Education: The University of Spain Faces The Exit of 50% of its Professors in Seven Years

The average age of professors at the public University is 54 years. The entity is so old that from 2016 to 2023 it will lose - it is losing - 16,200 teachers (16.76% of its workforce). Half of the highest paid and highest-about 5,400 professors-and 6,300 of the professors (almost 20%).

 To these workers will be added another 4,500 non-civil servants: substitutes, associates, visitors or contracted doctor. A panorama that alarms the universities, who since the outbreak of the crisis have seen their staffs dwindle and become precarious due to lack of funds and low replacement rates for retirees. Between 2012 and January 2018 the officials and the teaching interns decreased 13.7% (6,731) and 11.3% increased employment (5,664).


In this relay the Socialist government aspires that there is no avalanche of stable contracts that "close the doors to the next generations", in the words of José Manuel Pingarrón, general secretary of Universities.That does not happen as in 1984-With the same party- when in a couple of days they became officials with very loose suitability tests to non-numerary professors (penene, not fixed) who had more than five years of teaching.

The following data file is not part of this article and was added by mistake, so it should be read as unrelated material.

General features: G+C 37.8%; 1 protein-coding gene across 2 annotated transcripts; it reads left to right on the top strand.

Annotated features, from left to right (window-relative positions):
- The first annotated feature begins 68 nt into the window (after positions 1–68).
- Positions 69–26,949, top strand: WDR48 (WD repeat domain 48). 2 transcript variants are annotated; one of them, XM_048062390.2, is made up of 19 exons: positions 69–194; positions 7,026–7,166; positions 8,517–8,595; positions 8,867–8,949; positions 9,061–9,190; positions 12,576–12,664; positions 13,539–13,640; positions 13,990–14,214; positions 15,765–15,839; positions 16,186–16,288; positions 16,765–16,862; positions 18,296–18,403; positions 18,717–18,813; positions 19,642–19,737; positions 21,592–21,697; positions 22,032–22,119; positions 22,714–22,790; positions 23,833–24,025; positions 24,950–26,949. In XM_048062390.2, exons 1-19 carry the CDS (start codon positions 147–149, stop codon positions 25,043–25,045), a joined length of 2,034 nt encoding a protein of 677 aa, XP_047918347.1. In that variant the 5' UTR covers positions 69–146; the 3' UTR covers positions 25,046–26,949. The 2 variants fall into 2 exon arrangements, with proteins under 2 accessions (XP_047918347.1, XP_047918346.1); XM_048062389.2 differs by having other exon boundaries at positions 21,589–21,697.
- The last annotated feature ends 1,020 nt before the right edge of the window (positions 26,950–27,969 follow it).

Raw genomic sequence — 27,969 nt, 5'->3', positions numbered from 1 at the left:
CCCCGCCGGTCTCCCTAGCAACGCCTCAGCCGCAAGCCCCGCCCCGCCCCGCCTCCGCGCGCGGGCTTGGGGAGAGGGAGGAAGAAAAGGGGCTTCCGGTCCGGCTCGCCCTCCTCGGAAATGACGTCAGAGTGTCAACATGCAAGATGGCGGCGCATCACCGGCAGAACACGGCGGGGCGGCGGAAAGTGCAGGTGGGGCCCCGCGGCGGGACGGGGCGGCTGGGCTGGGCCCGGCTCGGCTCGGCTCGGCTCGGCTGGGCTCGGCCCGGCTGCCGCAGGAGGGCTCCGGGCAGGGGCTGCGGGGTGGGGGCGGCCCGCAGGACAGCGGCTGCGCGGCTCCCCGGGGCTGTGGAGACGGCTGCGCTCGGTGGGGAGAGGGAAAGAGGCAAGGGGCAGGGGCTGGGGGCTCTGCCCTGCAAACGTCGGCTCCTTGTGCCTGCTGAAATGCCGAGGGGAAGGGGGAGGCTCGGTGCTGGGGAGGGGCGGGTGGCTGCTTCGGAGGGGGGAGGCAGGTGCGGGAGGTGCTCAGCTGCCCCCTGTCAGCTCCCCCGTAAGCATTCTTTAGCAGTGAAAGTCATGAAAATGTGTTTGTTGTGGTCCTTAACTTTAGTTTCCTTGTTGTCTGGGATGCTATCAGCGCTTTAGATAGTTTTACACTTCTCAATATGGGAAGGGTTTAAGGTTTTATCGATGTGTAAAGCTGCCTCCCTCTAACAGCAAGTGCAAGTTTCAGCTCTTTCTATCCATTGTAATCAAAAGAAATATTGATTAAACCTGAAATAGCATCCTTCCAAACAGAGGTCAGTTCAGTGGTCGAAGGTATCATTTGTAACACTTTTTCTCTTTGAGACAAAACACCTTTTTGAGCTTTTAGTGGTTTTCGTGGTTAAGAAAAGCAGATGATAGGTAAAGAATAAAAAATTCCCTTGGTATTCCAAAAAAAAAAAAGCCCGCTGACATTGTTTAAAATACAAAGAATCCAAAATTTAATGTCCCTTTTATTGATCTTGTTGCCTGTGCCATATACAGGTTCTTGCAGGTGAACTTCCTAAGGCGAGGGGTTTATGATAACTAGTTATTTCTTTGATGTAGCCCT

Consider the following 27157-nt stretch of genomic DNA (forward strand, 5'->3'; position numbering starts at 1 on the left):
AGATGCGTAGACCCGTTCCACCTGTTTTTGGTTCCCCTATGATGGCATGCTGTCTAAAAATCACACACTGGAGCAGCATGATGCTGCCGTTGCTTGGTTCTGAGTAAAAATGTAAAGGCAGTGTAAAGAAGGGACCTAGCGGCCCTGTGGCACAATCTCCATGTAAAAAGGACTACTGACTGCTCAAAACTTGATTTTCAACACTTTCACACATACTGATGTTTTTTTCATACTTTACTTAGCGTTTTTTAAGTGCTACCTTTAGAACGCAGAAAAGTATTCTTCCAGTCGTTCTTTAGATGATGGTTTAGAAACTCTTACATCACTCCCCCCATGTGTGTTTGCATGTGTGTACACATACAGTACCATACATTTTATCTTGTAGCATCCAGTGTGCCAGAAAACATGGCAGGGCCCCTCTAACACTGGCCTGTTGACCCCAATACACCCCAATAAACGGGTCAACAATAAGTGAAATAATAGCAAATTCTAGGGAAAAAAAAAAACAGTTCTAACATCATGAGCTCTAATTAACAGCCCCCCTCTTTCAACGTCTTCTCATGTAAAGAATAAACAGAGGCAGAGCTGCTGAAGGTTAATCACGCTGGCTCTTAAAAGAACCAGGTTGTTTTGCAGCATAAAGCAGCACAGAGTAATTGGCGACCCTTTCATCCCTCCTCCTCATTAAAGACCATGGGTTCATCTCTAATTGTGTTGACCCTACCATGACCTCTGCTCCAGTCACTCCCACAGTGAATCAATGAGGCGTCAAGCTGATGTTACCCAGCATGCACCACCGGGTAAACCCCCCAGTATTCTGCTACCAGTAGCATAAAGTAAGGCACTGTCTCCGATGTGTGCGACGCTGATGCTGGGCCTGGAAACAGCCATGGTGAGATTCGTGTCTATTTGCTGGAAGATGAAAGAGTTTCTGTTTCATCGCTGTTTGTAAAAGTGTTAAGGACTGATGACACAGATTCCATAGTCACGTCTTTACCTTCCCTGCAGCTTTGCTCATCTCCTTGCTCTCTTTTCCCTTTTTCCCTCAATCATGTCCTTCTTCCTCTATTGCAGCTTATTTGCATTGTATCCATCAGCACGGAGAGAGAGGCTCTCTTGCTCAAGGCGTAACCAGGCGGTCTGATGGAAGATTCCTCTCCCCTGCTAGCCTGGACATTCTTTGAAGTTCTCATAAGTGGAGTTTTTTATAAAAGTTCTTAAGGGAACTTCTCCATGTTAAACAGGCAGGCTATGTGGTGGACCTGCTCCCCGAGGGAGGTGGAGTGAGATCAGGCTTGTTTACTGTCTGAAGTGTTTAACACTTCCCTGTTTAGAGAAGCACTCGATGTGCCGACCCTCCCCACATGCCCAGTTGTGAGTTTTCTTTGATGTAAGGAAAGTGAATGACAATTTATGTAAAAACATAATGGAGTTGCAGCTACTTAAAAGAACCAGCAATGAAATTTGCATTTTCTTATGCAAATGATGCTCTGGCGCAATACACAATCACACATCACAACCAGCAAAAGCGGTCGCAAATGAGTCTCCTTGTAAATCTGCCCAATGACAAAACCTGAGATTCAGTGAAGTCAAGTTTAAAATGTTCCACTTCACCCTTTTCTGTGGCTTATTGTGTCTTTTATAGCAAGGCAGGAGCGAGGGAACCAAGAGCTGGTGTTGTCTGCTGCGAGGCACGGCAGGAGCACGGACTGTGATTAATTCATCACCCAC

The Socialists want the opposition competitions - called by the campuses according to their budgets after the autonomic approval - to be extended, but improving the situation of those who start their professional career, ensuring continuity and decent salary conditions. "That the researchers are not doctor assistants with 40 years or earn 500 euros a month," Pingarrón explains.
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